Chair Design Reinterprets Classic 80’s Icon
Isaac Thompson (24) is from Orange County, California, and a sculpture graduate of Bates College, Maine, but his current project takes place as a furniture student at the Chippendale International School of Furniture in Scotland.
“I came across the Chippendale School while I was working for a sculptor in Brooklyn, New York. For as long as I can remember I have been surrounded by creative minds.” Three of his four grandparents were woodworkers, including one grandmother, and that gave him an inherent pull towards furniture and design. “The Chippendale School was the perfect combination of artistic freedom and practicality for me,” says Isaac.
In designing this chair, he’s set out to create something iconic- a chair that looks like it’s moving even while it’s sitting still. The design was inspired by the exaggerated lines and movement from the image in a classic Maxell cassette tape advertisement dubbed the “Blown Away Guy”… “I liked the idea of sliding into the chair, reaching for my martini, pressing play, and listening to my favourite music,” says Isaac. Start to finish, the whole design and build process took him about three months to complete.
His video even recreates the classic 1980’s Maxell “Blown Away Guy” TV ad:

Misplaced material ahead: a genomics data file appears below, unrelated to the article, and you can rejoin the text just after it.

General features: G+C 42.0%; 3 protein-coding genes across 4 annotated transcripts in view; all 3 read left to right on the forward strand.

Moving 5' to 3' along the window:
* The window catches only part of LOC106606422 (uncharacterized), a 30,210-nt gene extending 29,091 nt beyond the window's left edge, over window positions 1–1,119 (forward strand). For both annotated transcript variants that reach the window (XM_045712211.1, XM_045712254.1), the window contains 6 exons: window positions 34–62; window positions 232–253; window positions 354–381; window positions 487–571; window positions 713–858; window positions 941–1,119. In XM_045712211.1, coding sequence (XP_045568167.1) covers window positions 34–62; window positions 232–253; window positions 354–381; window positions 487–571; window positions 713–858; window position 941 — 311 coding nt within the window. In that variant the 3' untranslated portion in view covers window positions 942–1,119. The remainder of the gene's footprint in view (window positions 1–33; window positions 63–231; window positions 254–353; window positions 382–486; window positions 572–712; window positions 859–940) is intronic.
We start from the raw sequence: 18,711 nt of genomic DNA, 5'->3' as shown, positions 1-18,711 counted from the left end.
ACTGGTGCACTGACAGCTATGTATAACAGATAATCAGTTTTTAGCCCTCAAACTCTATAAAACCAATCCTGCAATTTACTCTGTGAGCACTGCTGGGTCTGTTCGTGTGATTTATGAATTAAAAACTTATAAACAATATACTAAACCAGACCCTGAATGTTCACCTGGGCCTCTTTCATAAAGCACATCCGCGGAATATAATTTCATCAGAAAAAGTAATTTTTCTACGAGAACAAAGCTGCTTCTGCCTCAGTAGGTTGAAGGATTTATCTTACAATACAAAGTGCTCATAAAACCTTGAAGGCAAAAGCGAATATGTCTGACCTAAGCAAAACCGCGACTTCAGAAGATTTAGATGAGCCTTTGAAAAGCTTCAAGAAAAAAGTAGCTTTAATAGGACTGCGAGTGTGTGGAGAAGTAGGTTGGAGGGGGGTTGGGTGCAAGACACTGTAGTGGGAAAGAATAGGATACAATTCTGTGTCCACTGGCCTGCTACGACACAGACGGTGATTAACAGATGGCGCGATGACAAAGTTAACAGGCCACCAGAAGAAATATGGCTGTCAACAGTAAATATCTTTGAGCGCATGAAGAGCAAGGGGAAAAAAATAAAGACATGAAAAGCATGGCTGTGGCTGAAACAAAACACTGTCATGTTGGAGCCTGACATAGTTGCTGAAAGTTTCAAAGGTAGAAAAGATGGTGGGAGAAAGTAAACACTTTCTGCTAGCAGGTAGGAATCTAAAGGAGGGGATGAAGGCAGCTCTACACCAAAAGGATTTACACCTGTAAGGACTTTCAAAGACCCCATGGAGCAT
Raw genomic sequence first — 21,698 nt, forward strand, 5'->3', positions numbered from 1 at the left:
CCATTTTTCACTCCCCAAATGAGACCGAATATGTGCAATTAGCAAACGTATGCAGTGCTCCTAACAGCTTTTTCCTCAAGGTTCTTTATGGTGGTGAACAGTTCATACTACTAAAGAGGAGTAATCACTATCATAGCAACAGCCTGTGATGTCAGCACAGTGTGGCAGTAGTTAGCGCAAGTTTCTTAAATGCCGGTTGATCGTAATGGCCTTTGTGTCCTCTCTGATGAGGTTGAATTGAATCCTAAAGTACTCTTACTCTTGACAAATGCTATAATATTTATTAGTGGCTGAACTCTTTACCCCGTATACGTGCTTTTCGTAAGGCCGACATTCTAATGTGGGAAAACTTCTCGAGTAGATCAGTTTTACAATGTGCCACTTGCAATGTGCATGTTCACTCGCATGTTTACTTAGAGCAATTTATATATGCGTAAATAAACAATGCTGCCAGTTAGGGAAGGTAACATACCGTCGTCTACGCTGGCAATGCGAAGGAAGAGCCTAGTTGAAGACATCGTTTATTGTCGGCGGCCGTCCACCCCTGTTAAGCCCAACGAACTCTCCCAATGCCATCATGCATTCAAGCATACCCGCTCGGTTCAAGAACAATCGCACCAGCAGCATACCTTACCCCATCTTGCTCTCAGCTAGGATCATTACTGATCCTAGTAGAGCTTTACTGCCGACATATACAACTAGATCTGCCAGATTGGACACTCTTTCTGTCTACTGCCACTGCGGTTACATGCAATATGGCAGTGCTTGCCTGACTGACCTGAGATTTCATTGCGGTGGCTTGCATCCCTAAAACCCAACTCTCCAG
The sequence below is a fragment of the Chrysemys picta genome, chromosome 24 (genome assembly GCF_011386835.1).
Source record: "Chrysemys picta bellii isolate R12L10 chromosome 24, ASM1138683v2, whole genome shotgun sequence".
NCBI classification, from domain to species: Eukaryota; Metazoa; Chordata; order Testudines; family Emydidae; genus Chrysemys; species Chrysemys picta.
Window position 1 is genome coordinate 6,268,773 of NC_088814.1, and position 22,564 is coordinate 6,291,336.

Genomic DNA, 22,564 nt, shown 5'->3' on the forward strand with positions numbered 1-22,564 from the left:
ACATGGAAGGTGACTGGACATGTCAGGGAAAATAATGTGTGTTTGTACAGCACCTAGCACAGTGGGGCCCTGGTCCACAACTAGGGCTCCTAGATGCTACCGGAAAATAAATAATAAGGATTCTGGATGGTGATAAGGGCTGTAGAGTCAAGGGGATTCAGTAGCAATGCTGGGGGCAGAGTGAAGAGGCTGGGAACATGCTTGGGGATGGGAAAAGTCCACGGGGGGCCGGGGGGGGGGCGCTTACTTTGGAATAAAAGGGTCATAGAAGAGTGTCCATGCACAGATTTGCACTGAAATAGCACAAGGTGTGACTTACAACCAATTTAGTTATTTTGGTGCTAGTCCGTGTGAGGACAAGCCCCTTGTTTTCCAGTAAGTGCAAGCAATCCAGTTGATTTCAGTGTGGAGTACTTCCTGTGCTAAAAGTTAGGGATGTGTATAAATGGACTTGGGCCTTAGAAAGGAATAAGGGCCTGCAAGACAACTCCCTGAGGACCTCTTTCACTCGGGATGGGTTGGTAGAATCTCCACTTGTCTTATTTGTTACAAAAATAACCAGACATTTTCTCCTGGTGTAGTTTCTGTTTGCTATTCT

He carefully chose his material spalted cherry, for a reason:
“Spalted cherry has a beautiful grain, a grain so intricate that it looks like a hand-rendered drawing. Spalted is another word for rotten – so at first I worried I was making a chair already past its prime, but the outcome has amazed me. The fungi in the wood ‘battle’ each other and collide in a way that creates dark lines and rich colours,” he said.
Designing the chair presented him with a lot of challenges, but in the end, it worked out well.
“At first it seemed there would be many hurdles to jump when building this chair. Judging by its steep angles and over-sized arms I thought my initial design might be rather difficult to create. Eventually, I found I was over-thinking the construction of it.
“I wanted the chair to simulate movement, so when joining the seat to the back I hand routed a channel and created a curved insert that connected the seat to the back in a seamless way. To create the curves of the seat panels, I used two separate templates. I connected the back and seat together with rub joints- I liked that because they are just as strong, and less complicated than using something like dominos or biscuits.
To make the arms, he cut each plank into three pieces and joined them with finger joints, which created arms that were both strong and aesthetically pleasing. “I figured if I wanted the arms to be large and prominent I should also have them be equally strong and durable.”
Shaping the corners was simple- he rounded them off with a disk sander, which made it seem even more aero-dynamic. Getting both arms glued together at the same angle was a challenge for him too- they needed to be exactly the same angle, and exactly the same height. With a little “forced” pressure, and the help of very long clamps, he got them to be where they are, and to good effect.
If this left you feeling inspired, click here for tips on designing your own chair.